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Additional resources for Berlusconism and Italy: A Historical Interpretation

Sample text

All the aforementioned 44 BERLUSCONISM AND ITALY events of the 1953–63 period contributed to a particular and unnecessary reinterpretation of the Italian institutional setup that tied it closely to the political parties. As already noted, during the 1940s and 1950s there had been criticism of partyocracy by the left as well, and that criticism was regarded as legitimate. From the 1960s, however, regardless of its actual content, opposition to partyocracy was delegitimized as right-wing extremism (Chiarini 1992 and 1994; Lupo 2004; Capozzi 2008 and 2009).

What have they gained by them? How THE ITALIAN QUESTION 21 have they been treated? Oppressed, taxed, neglected, slandered! The ideals of Forty-eight and Sixty? ” And I say the same, do you hear? . all the injustices . . the vilenesses of the unfair, one-sided administration of our communes, bound hand and foot for years past to the local cliques, which abuse them in every way under the protection of the Prefects and Deputies . . the infamous power of the gangs who are poisoning the air of our towns, as the malaria poisons our countryside!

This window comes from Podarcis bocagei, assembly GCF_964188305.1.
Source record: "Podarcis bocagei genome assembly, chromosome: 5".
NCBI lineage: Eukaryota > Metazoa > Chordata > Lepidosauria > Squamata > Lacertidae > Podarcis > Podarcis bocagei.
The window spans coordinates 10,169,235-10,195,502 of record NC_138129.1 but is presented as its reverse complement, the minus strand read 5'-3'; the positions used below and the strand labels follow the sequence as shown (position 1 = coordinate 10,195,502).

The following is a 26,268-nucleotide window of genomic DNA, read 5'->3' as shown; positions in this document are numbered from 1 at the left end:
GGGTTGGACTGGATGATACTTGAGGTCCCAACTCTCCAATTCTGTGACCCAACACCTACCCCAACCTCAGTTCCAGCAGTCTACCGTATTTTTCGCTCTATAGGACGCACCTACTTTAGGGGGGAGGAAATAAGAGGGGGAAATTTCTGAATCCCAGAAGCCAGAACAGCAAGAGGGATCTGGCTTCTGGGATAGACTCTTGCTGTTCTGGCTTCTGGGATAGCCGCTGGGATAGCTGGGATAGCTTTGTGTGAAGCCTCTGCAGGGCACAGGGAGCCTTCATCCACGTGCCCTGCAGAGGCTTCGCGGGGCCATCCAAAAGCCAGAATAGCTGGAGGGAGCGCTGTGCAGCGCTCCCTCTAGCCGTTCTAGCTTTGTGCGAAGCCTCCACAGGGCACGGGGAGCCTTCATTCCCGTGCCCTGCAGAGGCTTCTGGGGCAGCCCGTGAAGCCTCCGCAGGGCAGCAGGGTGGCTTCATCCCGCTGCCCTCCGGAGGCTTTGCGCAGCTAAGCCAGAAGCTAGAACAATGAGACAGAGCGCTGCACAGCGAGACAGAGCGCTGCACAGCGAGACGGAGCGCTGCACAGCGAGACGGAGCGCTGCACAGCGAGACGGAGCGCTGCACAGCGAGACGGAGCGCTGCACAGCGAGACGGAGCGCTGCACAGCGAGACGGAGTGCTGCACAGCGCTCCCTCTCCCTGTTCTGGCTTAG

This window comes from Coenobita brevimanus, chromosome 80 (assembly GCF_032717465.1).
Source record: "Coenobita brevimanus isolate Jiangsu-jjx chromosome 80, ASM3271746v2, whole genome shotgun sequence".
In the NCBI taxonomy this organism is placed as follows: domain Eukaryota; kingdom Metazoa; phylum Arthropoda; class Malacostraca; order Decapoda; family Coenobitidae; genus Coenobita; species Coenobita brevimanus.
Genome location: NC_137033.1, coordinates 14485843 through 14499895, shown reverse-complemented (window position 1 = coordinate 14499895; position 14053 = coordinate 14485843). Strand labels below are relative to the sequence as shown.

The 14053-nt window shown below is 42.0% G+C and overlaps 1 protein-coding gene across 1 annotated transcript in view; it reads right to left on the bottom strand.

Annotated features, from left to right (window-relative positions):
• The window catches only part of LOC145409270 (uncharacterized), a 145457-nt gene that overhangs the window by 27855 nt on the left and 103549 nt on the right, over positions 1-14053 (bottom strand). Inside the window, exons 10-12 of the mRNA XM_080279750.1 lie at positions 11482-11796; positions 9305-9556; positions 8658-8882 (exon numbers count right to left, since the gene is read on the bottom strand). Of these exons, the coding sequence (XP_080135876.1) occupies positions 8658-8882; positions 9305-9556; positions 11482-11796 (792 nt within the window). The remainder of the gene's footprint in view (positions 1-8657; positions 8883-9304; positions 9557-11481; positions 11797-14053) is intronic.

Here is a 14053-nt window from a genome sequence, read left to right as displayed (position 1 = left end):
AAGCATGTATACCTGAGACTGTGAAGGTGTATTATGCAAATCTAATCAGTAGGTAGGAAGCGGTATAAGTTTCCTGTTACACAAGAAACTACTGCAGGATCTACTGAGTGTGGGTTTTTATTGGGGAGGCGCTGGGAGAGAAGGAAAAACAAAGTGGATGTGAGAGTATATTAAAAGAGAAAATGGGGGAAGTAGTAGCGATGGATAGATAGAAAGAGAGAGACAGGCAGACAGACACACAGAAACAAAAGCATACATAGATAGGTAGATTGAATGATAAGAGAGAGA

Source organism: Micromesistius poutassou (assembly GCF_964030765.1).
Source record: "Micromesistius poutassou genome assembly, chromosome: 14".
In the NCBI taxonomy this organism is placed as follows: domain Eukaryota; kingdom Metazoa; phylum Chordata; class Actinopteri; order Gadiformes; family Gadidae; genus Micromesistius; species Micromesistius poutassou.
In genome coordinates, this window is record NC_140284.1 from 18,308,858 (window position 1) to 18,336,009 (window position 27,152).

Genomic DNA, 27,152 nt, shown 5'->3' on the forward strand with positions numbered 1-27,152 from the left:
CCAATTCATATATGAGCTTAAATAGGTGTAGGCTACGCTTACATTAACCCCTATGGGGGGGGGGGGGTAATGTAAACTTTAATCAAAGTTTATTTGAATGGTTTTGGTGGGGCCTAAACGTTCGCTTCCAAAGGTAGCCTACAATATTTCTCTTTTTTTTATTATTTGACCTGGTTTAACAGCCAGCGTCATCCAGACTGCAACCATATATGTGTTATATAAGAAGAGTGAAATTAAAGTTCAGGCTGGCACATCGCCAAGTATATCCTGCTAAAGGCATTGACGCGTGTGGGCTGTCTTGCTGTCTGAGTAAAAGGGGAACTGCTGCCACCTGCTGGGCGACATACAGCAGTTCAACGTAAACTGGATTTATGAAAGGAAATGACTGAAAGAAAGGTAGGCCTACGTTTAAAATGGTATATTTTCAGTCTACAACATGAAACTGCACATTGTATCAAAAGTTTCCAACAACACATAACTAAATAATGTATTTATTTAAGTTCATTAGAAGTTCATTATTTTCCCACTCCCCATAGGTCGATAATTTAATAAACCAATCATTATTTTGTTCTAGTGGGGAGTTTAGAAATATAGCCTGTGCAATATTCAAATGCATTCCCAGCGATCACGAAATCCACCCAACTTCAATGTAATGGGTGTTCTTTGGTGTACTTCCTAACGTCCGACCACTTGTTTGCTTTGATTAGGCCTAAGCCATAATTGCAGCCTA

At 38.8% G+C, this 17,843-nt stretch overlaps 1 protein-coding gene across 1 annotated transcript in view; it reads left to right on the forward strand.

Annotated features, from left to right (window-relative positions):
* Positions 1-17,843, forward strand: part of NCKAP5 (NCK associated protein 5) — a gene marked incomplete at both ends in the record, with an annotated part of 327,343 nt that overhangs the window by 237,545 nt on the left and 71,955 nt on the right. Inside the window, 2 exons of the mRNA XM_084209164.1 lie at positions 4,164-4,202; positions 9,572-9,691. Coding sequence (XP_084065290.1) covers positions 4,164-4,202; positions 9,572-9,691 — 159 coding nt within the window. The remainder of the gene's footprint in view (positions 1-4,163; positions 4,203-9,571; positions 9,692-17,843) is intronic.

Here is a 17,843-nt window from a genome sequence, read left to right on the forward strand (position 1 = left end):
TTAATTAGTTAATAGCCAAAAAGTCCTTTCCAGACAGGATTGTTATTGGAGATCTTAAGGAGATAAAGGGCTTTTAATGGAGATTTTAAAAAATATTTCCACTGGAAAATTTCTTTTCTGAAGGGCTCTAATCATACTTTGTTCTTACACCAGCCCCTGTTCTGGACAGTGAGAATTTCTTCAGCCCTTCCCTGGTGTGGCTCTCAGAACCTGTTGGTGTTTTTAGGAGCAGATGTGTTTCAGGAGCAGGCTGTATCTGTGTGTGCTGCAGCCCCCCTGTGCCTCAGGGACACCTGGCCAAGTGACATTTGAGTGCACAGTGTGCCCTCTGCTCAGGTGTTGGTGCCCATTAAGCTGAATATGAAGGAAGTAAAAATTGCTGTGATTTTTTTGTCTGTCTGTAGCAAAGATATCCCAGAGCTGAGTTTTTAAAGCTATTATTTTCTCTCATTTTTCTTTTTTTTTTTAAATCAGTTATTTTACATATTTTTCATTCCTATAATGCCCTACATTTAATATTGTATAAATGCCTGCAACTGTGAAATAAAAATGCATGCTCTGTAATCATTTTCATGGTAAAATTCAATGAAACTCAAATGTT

Scoppola 1991; Mastropaolo 1996; Lupo 2004; Gualtieri 2006; Ventrone 2008). This line of thinking argues that parties were an essential instrument on the “road to democracy” down which Italy had started after twenty years of dictatorship and a devastating military defeat. Parties were thus an important vehicle for democratic culture, participation, and social mobility and helped bring the country out of its economic and cultural backwardness to an overall level of development that had been unimaginable at the end of the Second World War.

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